The demand for such conferences is not difficult to understand. Professors face significant pressure to present and publish their research, either because of "publish or perish" considerations or from a desire for workplace advancement. Professors who are more established in their fields may simply want to take a break from teaching while enjoying an all-expenses-paid trip to a vacation destination.

No matter the motive, participants who attend such conferences have an incentive to characterize them as important and prestigious. Even professors who come to red-flag conferences with the best of academic intentions can find themselves keeping quiet after they discover the meeting is not what they thought it would be. Would you want to go back to your college and admit that you just presented a paper at a low-quality, or even bogus, conference? Who wants to face the embarrassment, loss of prestige, and possible loss of reimbursement for a trip already taken?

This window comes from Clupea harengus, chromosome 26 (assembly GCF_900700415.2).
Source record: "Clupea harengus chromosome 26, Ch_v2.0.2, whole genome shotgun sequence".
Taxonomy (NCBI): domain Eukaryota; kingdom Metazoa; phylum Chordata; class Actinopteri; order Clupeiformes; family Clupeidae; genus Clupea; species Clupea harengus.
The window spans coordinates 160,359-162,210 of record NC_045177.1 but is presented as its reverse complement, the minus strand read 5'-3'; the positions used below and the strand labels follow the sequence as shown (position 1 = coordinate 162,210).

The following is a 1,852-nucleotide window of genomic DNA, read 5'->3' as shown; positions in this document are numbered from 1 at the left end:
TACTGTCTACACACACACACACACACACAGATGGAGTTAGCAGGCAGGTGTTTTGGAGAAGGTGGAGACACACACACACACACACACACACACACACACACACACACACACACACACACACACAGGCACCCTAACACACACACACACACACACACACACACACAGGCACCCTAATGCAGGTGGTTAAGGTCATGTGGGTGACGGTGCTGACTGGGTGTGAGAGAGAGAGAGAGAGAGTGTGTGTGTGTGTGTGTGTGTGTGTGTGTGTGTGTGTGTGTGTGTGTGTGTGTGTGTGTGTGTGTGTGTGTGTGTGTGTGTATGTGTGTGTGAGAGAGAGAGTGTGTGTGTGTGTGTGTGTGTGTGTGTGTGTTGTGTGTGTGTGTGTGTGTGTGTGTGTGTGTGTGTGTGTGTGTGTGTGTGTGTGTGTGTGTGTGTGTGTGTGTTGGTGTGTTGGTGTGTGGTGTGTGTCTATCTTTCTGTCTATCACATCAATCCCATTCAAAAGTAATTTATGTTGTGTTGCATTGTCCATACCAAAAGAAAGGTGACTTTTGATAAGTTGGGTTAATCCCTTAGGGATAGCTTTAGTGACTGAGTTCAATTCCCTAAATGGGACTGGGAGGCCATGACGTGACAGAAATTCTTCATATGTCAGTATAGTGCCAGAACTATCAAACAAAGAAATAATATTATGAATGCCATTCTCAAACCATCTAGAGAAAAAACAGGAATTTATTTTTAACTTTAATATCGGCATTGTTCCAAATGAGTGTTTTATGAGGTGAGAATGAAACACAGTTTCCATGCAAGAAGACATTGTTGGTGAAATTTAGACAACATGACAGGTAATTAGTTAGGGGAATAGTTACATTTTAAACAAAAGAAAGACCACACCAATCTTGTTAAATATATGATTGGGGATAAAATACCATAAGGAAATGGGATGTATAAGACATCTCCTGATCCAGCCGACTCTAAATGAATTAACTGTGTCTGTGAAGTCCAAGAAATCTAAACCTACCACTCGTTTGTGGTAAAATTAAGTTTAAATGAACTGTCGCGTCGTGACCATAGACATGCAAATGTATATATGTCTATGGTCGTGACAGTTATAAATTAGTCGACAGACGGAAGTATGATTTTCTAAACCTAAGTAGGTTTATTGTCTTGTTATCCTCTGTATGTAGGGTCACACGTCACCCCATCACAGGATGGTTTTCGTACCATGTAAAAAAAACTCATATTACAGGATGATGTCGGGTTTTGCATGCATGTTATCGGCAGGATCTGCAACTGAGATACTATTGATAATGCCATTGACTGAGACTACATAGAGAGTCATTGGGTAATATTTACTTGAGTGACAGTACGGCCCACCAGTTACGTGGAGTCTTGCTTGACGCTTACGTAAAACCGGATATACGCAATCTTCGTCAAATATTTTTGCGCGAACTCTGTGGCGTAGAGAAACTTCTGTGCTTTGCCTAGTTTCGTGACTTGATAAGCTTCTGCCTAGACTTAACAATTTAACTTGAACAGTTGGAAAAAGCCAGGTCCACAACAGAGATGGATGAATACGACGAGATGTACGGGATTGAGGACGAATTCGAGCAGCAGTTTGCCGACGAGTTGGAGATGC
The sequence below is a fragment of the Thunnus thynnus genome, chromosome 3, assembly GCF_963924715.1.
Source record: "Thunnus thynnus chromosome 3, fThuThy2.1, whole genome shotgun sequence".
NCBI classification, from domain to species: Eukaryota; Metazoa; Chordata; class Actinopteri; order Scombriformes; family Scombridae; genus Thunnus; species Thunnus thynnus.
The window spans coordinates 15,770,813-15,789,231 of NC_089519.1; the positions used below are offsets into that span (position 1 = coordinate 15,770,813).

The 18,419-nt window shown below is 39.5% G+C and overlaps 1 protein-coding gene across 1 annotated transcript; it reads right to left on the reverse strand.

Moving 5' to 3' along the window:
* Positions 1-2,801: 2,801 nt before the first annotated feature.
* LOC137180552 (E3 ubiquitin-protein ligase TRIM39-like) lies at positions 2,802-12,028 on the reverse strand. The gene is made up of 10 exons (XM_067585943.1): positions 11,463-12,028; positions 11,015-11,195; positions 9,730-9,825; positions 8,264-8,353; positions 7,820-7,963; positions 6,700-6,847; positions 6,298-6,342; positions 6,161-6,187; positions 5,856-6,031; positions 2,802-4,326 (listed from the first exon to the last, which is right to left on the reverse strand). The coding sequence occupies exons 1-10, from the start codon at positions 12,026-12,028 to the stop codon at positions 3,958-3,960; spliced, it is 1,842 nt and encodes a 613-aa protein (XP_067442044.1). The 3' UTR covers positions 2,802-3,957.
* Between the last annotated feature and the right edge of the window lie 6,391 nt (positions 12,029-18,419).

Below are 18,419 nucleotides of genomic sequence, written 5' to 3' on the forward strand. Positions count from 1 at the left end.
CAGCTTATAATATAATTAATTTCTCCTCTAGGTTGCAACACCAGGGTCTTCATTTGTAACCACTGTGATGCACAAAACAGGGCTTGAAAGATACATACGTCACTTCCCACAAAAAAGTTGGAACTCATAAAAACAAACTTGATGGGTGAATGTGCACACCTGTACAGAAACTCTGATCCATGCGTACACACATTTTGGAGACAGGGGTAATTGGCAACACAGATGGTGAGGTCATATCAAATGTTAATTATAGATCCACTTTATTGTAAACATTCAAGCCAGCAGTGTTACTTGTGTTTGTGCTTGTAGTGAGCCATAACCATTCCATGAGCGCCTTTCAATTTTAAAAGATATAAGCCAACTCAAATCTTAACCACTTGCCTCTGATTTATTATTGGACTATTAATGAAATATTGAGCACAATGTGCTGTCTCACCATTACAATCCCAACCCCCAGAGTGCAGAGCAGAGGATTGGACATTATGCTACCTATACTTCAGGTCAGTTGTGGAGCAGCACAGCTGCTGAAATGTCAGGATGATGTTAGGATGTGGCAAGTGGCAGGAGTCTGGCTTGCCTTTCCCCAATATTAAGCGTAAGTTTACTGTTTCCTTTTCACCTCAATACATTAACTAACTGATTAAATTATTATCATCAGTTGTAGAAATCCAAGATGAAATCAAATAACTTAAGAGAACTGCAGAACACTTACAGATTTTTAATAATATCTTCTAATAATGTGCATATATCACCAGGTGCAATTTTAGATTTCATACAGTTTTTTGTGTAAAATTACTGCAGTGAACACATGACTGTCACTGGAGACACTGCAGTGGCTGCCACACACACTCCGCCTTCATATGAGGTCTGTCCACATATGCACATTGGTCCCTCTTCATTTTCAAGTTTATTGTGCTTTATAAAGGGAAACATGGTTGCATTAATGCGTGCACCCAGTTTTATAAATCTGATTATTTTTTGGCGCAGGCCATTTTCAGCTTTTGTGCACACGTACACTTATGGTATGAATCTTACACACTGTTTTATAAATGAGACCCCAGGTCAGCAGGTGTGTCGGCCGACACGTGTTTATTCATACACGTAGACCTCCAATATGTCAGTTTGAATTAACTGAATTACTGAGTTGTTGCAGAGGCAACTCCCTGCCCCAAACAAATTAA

Although understandable, their silence perpetuates the illusion that these conferences are a legitimate academic activity.

More troubling, participants can potentially use the related journal publications to bolster their credentials as they apply for promotions and raises. Colleges that pay registration fees and travel expenses to these meetings become unknowing partners in supporting questionable organizations. And later on, in the tenure-and-promotion process, some institutions undoubtedly find it difficult to challenge the quality of a journal publication when they have already provided financial support to the sponsoring organization.

No checks and balances exist in the academic conference system, and no accountability. Several factors make it difficult to assess the legitimacy of an organization, including changes in its name, inaccessibility of its journal content, and the presence of numerous conference tracks. When conferences are run as for-profit ventures, an inherent conflict of interest emerges between promoting academic scholarship and maximizing financial gain. And the proliferation of those conferences challenges the basic integrity of the promotion-and-tenure process.

Given those concerns, how can faculty members and administrators determine whether a conference is the professorial equivalent of a diploma mill? They can look for warning signs (besides the ones I've mentioned):